Polish Sour Rye Soup {Żurek}

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Polish Sour Rye Soup {Żurek}

Polish Sour Rye Soup {Żurek}

The star of my Easter table, sour rye soup. Żurek is creamy, smoky, garlicky and tiny bit sour in taste. In my home, it’s served as a starter, with slices of fresh sausage {biała kiełbasa}, garnished with a teaspoon of spicy horseradish {chrzan}. It takes some preparation, as the base of this flavorful favorite is mixed and set to ferment about a 5 days to a week ahead of time {recipe here}. The starter is a rye flour mixture and this recipe makes a very garlicky and fragrant variety.

A milder version can be found in almost any Polish grocery store here in the US, under the name of “Zakwas na Żur”, and it comes in 1 liter bottles. Prepare about 4 cups of stock for 1 liter of store-bought starter.

Poland is known for this fragrant soup, and I think it’s safe to say that it’s served at almost any Polish restaurant. Often served in a bread bowl it became my husband’s favorite as soon as he tried it. It’s hard to walk by a restaurant in Poland that serves it, and not stop in for a quick bite. Pieces of fresh sausage or smoked sausage, hardboiled egg make it extra appealing and fragrant. A side of horseradish will add slightly sharp and spicy edge. Highly recommended!

Polish Sour Rye Soup {Żurek}

  • Yields: 5-6 small servings
  • Prep Time: 5-7 day (for starter)
  • Cook Time: 30 min

Ingredients

  • 2 cups / 500 ml of rye sour starter
  • 4 cups / 1 liter of water
  • 4 oz / 100 g of good quality smoked bacon
  • 2 carrots
  • 1/2 of a parsnip
  • 1/4 of burnt onion*
  • 6-8 allspice whole
  • 6-8 peppercorns whole
  • 1/2 tbs of salt
  • 1 tbs of dried marjoram
  • 4 cloves of garlic
  • 1 tbs of flour
  • 4 tbs of butter

Instructions

  1. Place bacon, carrots, parsnip and onion in a pot, cover with water and add salt. Simmer on low for about 20 minutes.

  2. Remove everything from soup and add sour starter, marjoram and crushed garlic. Bring to boil and simmer on low for a few minutes.

  3. If soup is not too thick make roux: heat a small pan to medium heat, add butter and flour and brown lightly. Add to soup and stir well. Bring to boil and simmer for a couple of minutes.

  4. Taste, add a bit more salt to taste.

  5. To serve, slice fresh/white sausage {biała kiełbasa} or smoked sausage used for making this soup. Add a boiled egg and a 1/2 teaspoon of horseradish.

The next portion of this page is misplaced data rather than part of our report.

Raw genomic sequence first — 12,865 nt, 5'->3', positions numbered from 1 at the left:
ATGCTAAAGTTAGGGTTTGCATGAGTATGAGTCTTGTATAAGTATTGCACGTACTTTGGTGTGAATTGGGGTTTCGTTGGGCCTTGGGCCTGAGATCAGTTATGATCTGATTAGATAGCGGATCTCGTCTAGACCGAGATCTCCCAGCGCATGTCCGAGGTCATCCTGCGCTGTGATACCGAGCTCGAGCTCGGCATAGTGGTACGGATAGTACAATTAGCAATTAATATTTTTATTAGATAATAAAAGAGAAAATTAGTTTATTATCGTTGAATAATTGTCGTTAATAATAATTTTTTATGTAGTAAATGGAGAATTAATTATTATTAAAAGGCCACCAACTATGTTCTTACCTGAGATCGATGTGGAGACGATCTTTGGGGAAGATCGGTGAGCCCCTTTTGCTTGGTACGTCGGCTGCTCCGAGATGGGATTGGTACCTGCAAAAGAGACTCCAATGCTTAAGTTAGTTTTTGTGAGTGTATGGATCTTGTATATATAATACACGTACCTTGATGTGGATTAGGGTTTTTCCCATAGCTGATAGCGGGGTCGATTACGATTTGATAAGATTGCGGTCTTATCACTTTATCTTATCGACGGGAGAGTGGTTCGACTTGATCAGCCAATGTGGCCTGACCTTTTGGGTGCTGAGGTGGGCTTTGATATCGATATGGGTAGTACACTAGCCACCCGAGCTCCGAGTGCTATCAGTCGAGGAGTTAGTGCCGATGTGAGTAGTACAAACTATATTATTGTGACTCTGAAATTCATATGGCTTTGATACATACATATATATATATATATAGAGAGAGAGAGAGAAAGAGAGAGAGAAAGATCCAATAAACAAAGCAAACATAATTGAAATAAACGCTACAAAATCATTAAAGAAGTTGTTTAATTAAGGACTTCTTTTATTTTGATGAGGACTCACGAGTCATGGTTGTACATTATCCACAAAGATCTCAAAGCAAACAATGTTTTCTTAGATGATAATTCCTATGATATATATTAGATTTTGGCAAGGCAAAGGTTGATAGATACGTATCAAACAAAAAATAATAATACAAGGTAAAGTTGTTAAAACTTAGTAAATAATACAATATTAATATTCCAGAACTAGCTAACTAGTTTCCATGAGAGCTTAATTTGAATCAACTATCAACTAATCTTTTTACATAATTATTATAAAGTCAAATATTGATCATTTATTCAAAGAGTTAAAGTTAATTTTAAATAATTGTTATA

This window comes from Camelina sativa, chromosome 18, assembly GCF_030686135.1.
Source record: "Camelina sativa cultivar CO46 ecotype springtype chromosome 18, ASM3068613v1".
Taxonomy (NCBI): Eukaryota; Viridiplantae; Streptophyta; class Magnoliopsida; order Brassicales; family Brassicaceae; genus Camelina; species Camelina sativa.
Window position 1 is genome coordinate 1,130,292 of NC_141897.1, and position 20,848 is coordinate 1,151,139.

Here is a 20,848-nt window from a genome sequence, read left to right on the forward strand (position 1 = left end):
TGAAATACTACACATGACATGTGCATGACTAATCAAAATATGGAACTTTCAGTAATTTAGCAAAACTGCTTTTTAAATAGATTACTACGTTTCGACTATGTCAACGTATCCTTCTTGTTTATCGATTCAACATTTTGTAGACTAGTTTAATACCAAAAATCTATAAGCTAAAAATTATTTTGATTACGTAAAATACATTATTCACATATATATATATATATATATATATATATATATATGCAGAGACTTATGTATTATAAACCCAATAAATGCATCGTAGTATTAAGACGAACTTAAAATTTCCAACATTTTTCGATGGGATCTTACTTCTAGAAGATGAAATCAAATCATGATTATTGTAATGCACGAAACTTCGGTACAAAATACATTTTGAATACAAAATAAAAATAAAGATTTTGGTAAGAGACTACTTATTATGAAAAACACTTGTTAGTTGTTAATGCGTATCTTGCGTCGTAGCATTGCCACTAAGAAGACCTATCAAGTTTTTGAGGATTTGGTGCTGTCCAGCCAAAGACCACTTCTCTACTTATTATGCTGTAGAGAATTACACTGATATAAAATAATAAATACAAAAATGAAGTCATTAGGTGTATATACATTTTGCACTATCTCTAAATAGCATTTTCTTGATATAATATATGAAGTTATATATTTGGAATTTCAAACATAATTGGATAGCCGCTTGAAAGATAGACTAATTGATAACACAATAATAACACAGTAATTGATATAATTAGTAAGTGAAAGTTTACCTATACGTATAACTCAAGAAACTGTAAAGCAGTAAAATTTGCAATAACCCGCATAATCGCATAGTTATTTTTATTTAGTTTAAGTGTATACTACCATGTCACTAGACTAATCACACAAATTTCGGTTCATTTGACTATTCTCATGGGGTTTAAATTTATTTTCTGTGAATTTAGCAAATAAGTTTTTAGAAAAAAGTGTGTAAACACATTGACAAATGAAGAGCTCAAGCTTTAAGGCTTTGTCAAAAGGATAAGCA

Notes

*burn onion right on the gas burner or if using electric stove, place in a hot pan and keep heating until it develops burnt edges.

Best, if made a couple of days before serving.

If you haven’t made it yourself yet, I hope you give it a shot.

Smacznego!

Anna

ps. if ALL fails or if you’re just not a cooking type, you can get a pre-made / dried żurek here. Obviously it is not as good as home-made, but if you “Polish” it with the ingredients from this recipe (minus the starter and water) you can get away with this substitute.


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11 Comments

  1. When making the starter, is it normal for it to separate with the flour sinking to the bottom and the water on top?

  2. Cześć Anna– I made the Zakwas na Żurek a few weeks ago and today I made the Żurek (Dzisiaj ja gotuję żurek… I am learning Polish!!). It was very good and very close the soup my husband’s family served me when we visited them in Bydgoszcz (My husband’s ciocia, Grażyna, recipe). I have longed for that taste experience again for some time now… thank you so much! I love watching your YouTube videos and you are my go-to person for Polish recipes. Dziękuję Bardzo!

  3. After a week of tending to my starter, I finally made my żurek. And just as you said, it was even better the day after. Still trying to find the right meat substitute, but the soup base was delicious and tangy.

    1. Kyle, awesome to hear! If you’re looking to make this soup as a vegetarian version, make a base similar to the one I make for Christmas beetroot soup {barszcz wigilijny}: dried wild mushrooms plus some veggies. I recently posted a video to my YouTube channel about how to make it. The mushroom based broth will be excellent with żurek starter.

  4. I’ve been researching this soup for many years. I’m surprised my Polish grandmother never made it, since she was a professional cook/baker. She died when I was 16. I first discovered the soup in a Polish restaurant in NYC 1979. They made there’s with smoked kielbasa, and I fell in love with the unique flavor and texture. In my research, I quickly discovered the use of a flour starter, which made the soup even more curious to me. Truthfully, that step scared me. Now that I recently discovered your YouTube channel, I am no longer scared of this recipe. Your video has empowered me, and I’m going to begin the starter soon. Thank you for sharing your cooking secrets. You just can’t imagine the childhood memories you are stirring among many of us around the world.

  5. I am making Zurek this morning so that we can enjoy it for our second breakfast! My starter turned out great. I started it last Saturday. I think it will be a huge success! Thank you Anna for all your invaluable guidance so that we can recreate our memories. Happy Easter!

  6. I started my starter tonight! Looking forward to how it comes out. With the weather getting cooler, I was thinking of a good soup recipe…and this one came to mind.

    The first time I made it, I used Adamba dried starter because I didn’t have time to make it from scratch. It was pretty tasty, and I’m sure it’ll be even better with homemade starter. Fingers crossed!

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